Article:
Time to be wise
Picking stocks at a time when the average market multiple is in its upper teens is a bit like being offered either a firing squad or lethal injection as a preferred means of execution – the end result is the same. Now isn’t the time to get too clever with your investments. The JSE recorded solid gains in 2010, largely as a result of foreign capital flows, and as valuations became increasingly difficult to fathom, local fund managers waited on the sidelines. This year will bring its share of shocks and resultant buying opportunities, but in order to make sensible 12-month picks with a defined start and cut off date, ultra conservatism is required.
The 2010 Whitfield portfolio returned 27,6%. But before you praise genius stock-picking abilities, there was low single-digit growth in three-quarter of the stocks, with a dignity rescue courtesy of Famous Brands (+92,62%), which served up a winning recipe. It’s perpetually expensive but the time has come to take profits, as the business needs to consolidate and management’s attention is going to be focused on its new South African pub concept and the expansion in Britain of Debonairs and Steers.
Chris Seabrooke’s listed investment play Sabvest (+7,24%) is best suited for its primary purpose, which is the preservation and long-term growth of family wealth. Standard Bank (4,09%) is out to pasture for the time being: the market needs proper guidance on a turnaround process and future leadership strategies. As for Liberty International (6,48%), it was more of a hedge against the currency than the fundamentals of Britain’s property market. As it turns out, the currency hypothesis couldn’t have been more wrong.
So for 2011...
NEDBANK is for sale and – despite being shunned by HSBC – will be sold at a premium to its ruling share price. It’s a deal that could happen mid-year. Standard Chartered is interested. However, as Africa moves up the global agenda, other players may be paying closer attention.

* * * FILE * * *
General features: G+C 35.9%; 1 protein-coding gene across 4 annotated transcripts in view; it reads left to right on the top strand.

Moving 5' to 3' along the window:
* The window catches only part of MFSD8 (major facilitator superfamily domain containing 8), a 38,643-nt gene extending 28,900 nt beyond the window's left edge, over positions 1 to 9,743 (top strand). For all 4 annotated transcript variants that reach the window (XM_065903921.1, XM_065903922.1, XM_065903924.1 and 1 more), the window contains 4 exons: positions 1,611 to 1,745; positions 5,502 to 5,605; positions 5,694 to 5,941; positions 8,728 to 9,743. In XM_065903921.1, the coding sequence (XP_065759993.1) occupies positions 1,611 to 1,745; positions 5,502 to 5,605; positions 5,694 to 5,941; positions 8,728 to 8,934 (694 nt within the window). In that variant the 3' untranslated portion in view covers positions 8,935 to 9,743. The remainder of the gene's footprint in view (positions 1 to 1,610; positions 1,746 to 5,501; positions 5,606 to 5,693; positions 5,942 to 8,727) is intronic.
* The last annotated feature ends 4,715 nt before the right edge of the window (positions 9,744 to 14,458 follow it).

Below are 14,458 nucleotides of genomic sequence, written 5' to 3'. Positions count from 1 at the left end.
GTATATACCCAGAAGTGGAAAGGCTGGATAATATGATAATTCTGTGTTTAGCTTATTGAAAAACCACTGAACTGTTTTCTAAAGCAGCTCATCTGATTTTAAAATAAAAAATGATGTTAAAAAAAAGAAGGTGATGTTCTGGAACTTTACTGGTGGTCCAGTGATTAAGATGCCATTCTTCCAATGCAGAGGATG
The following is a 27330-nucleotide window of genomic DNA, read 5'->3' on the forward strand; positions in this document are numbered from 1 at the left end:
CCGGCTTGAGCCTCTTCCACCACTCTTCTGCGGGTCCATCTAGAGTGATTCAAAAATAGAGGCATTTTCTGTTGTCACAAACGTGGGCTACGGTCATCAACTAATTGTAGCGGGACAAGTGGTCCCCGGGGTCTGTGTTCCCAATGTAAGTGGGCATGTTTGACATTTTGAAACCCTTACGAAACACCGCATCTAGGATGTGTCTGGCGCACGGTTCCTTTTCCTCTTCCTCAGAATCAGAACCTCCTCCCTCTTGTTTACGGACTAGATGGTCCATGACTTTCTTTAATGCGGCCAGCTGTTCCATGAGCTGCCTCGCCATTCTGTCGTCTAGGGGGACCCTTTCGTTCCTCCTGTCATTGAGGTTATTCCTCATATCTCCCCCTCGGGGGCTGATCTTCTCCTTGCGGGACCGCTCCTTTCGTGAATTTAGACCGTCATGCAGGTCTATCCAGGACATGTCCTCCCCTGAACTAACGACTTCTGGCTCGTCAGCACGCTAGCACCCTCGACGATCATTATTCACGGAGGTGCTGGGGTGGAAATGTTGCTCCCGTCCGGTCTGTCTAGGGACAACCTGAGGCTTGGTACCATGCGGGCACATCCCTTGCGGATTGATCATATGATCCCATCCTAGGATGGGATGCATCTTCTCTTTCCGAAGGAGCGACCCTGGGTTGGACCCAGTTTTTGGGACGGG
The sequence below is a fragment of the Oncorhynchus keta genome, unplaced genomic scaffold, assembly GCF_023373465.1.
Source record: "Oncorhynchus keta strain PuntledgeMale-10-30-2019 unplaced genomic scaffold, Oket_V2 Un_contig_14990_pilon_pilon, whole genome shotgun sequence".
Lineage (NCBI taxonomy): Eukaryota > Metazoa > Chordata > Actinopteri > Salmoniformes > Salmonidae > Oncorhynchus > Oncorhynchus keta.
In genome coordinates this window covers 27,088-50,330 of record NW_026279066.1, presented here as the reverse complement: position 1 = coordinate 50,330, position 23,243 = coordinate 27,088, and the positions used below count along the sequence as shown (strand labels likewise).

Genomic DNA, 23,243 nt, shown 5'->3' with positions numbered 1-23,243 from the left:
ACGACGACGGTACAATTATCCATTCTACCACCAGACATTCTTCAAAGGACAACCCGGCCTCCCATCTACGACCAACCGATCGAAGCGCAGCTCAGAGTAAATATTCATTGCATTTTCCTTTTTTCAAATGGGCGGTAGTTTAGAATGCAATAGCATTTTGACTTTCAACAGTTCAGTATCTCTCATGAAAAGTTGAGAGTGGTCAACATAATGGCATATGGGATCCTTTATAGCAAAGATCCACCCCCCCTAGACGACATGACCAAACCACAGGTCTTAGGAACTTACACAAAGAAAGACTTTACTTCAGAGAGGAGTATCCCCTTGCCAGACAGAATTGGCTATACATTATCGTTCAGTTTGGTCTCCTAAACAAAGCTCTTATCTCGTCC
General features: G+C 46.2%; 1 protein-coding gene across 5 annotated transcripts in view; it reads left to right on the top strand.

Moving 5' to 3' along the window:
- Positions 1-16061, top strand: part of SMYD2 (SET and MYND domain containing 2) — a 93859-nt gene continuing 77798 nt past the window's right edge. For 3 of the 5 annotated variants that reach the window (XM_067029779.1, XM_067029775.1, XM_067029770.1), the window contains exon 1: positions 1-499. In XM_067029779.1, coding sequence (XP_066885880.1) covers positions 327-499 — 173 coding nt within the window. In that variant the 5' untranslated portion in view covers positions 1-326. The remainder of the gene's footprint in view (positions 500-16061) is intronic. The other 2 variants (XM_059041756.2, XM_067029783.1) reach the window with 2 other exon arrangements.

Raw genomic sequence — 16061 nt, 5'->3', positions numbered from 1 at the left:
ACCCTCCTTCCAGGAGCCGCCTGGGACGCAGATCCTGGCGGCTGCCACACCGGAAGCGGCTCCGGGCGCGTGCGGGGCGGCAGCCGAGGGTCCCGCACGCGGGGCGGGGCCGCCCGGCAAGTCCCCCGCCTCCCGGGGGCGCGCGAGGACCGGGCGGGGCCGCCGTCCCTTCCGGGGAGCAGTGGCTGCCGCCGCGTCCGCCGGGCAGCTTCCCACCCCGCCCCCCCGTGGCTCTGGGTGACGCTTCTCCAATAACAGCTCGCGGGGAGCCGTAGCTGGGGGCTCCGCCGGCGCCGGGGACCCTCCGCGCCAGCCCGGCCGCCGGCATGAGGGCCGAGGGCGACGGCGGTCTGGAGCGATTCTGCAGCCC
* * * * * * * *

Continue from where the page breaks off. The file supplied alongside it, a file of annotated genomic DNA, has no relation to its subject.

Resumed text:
ANGLO AMERICAN is currently the cheapest diversified resources play on the JSE. CEO Cynthia Carroll has been shown to be a smart operator and has taken decisive action to cut costs and realign its portfolio. Where BHP Billiton has striven for expansionary deals and is yet to succeed, Anglo has been conservative and has realigned its global asset base with a strong China focus.
TIGER BRANDS. Somehow SA isn’t yet feeling northern hemisphere food inflation, which will stretch its margins during this year. The business is also increasingly being geared towards African expansion and recent acquisitions will broaden its distribution platform. It has a lazy balance sheet and will either buy back shares or do more deals. It’s now the cheapest entry into the food products sector.
ADCOCK INGRAM. Two serious knocks in less than a week would put off a lesser man (maybe a more sensible one). It announced the loss of R200m in sales due to its withdrawal from the market of three branded painkillers containing FDAbanned Dextropropoxyphene, and later revealed it had won just 4% of Government’s ARV tender, as opposed to the 25% it was anticipating. Bad luck or bad management? The year will tell.
RAUBEX. While the construction sector looks dismal – with very little hope of meaningful domestic recovery in the first half of 2010 – there’s hope for road builders and Raubex is focused on that sector.